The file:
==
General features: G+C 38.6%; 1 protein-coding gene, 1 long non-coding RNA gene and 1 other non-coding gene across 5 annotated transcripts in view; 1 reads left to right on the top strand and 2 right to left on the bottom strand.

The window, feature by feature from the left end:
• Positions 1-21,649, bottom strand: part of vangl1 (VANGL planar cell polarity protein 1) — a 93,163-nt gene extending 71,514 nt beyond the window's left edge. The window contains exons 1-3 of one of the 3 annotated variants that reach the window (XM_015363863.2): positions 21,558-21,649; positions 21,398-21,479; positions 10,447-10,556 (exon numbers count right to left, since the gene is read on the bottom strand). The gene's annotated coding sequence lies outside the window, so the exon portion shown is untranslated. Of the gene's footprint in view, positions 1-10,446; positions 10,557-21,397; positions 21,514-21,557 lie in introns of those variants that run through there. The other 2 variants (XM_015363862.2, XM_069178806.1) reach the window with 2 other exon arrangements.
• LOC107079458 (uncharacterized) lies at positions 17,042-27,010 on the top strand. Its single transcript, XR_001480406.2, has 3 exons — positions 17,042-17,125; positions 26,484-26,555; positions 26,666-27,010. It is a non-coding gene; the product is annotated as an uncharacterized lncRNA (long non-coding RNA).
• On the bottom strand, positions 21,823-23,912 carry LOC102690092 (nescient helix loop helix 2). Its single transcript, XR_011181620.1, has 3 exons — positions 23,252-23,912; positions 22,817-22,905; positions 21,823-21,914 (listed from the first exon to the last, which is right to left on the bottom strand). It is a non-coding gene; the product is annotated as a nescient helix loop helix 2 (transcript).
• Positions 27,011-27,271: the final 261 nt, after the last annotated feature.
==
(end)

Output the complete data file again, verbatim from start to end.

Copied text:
General features: G+C 38.6%; 1 protein-coding gene, 1 long non-coding RNA gene and 1 other non-coding gene across 5 annotated transcripts in view; 1 reads left to right on the top strand and 2 right to left on the bottom strand.

The window, feature by feature from the left end:
• Positions 1-21,649, bottom strand: part of vangl1 (VANGL planar cell polarity protein 1) — a 93,163-nt gene extending 71,514 nt beyond the window's left edge. The window contains exons 1-3 of one of the 3 annotated variants that reach the window (XM_015363863.2): positions 21,558-21,649; positions 21,398-21,479; positions 10,447-10,556 (exon numbers count right to left, since the gene is read on the bottom strand). The gene's annotated coding sequence lies outside the window, so the exon portion shown is untranslated. Of the gene's footprint in view, positions 1-10,446; positions 10,557-21,397; positions 21,514-21,557 lie in introns of those variants that run through there. The other 2 variants (XM_015363862.2, XM_069178806.1) reach the window with 2 other exon arrangements.
• LOC107079458 (uncharacterized) lies at positions 17,042-27,010 on the top strand. Its single transcript, XR_001480406.2, has 3 exons — positions 17,042-17,125; positions 26,484-26,555; positions 26,666-27,010. It is a non-coding gene; the product is annotated as an uncharacterized lncRNA (long non-coding RNA).
• On the bottom strand, positions 21,823-23,912 carry LOC102690092 (nescient helix loop helix 2). Its single transcript, XR_011181620.1, has 3 exons — positions 23,252-23,912; positions 22,817-22,905; positions 21,823-21,914 (listed from the first exon to the last, which is right to left on the bottom strand). It is a non-coding gene; the product is annotated as a nescient helix loop helix 2 (transcript).
• Positions 27,011-27,271: the final 261 nt, after the last annotated feature.